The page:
A “rare and exceptional” sentence of life imprisonment was imposed on Kerry man Christopher O’Sullivan for the manslaughter of a 53-year-old homeless man at the Mardyke in Cork in October 2019.
Mr Justice Paul McDermott said, “A sentence of life imprisonment is a rare and exceptional step to take (in a manslaughter case).” However, the judge said it was deserved in the case against 40-year-old O’Sullivan for the manslaughter of Timmy Hourihane.
“The killing was carried out in a vicious, merciless and brutal manner.
“Mr Hourihane was repeatedly kicked and stamped on on the ground when prone and defenceless. A number of people witnessed the assault which lasted about five minutes. He continued the assault after (co-accused) withdrew and the two of them then set fire to Mr Hourihane’s tent.
“Mr O’Sullivan discarded a top he was wearing into the fire. He then disposed of clothes in (another) fire – disposing of evidence of the crime. He did nothing to assist him or obtain aid for him.
“Blood (from the deceased) soaked through his (O’Sullivan’s) runners onto his socks.
“This case is concerned primarily with loss of life – the loss of life of Timothy Hourihane. He was a person who had his own difficulties. I have heard the victim evidence statements from his son, relations and members of his family who has suffered the loss of their family member and have stated in short but clear terms the devastation his death and the manner of hid death have caused them. It was a horrible death.
“Mr O’Sullivan’s case is dominated by his appalling record of 48 prior convictions including egregious offences against the person. It is clear that his offending is of an escalating nature which gives rise to concern about future offences and the very real threat he poses in the future.
“The nature of this offence is the worst kind of killing and ranks just short of murder… It was a shocking, unrelenting, pitiless and savage attack on a man who lay helpless on the ground.” The killer apologised to the family but they said in a victim statement that he had the presence of mind on the night of the killing to go away and burn his clothing while their loved one lay dying.
Christopher O’Sullivan of no fixed address pleaded guilty to his part in the manslaughter of the former chef at a homeless encampment in Cork city. Timmy Hourihane, a 53-year-old father-of-one, was fatally injured when he was attacked near his tent on Mardyke Walk in October 2019 and died a short time later in hospital.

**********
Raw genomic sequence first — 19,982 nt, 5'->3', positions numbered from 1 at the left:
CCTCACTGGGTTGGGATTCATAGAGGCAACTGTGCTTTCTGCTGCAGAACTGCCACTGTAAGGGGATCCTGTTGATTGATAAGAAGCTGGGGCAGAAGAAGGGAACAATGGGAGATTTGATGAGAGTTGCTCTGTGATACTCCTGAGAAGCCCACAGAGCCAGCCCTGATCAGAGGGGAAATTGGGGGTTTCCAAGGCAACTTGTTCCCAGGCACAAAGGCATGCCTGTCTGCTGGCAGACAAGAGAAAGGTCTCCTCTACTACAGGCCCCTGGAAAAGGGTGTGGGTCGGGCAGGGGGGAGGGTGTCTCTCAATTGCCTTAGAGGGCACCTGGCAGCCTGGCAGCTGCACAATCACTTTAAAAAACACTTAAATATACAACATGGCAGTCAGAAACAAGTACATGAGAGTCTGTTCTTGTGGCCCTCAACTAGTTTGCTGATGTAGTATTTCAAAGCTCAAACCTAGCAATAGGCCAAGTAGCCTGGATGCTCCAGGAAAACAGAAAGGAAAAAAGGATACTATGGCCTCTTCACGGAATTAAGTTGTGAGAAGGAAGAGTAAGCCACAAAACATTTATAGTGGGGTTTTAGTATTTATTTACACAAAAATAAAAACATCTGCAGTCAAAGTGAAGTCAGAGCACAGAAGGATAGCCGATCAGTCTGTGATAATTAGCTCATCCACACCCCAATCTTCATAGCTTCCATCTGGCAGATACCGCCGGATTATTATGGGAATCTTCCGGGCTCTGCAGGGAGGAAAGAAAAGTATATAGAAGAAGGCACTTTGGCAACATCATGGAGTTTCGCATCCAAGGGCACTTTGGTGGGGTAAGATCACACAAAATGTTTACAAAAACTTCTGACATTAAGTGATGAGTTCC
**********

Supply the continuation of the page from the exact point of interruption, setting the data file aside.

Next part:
Son of the deceased, Elliot Hourihane, said, “They killed my dad in the most brutal and savage way. You don’t get those kind of injuries my dad sustained if they were not trying to end his life. How is this fair? He has left a son without a father, mother without a son and siblings without a brother.” The accused had 48 previous convictions including of assault causing serious harm in 2007 to a man who sustained catastrophic injuries to his face when he was attacked in the door of a house.
Det. Supt. Michael Comyns said.
Roisín Lacey senior counsel for Christopher O’Sullivan said, “He wants to offer the sincerest and deepest apology to the Hourihane family for his participation in and contribution to the death of Mr Hourihane. He has by his plea of guilty accepted his guilt. He had a traumatic childhood. In essence it is unspeakable on so many levels and makes for tragic reading.” Co-accused James Brady, of Shannon Lawn, Mayfield, in Cork, was found guilty of Mr Hourihane's manslaughter after a four-week murder trial and he was sentenced to 13 years with the last two years suspended.
Originally from the Sheep's Head Peninsula in west Cork, Mr Hourihane had once worked for the Hilton group in the UK before falling on hard times and ending up homeless in Cork city.
The Hourihane family said in a second victim impact statement, “With a history of brutal and violent behaviour he knew well the outcome of what he was doing. He still had the presence of mind to burn his bloody clothes in a nearby fire while Timothy lay dying. We cannot understand how a human being could do this. For us it is a life sentence.” Det. Supt. Comyns said that at the time of this fatal attack a number of homeless people had set up a tented village on fields in the Mardyke, near the skate park and partly visible from the road.
Christopher O’Sullivan’s 37th birthday fell on October 12 2019. He is now 40. He spent the day drinking. There had been some tensions in this tented village in the days beforehand. A number of the parties returned to the area after midnight (October 13). Extensive CCTV and several eyewitness accounts established what happened next.
Det. Supt. Comyns testified, “Mr Hourihane headed towards his tent. (Witnesses) saw Mr Hourihane almost immediately being set upon by Mr Brady who was finger-pointing and pushing. Mr O’Sullivan was being held back by (his then partner, from whom he is now estranged).
“Mr Hourihane was severely assaulted on a grass verge. Originally, it was aggressive shouting but this turned almost immediately into the assault – kicking and stamping on Mr Hourihane. He suffered severe facial trauma, brain swelling, broken facial bones, battering of teeth. One tooth was recovered (on post-mortem examination) in the stomach of Mr Hourihane,” Christopher O’Sullivan’s partner tried unsuccessfully to pull him away again during the assault.
Siobhán Lankford, prosecution senior counsel, asked who was more heavily involved in the assault. The detective replied, “Witnesses stated that Mr O’Sullivan continued the assault after Mr Brady had withdrawn. Mr O’Sullivan had to be pulled away from Mr Hourihane.”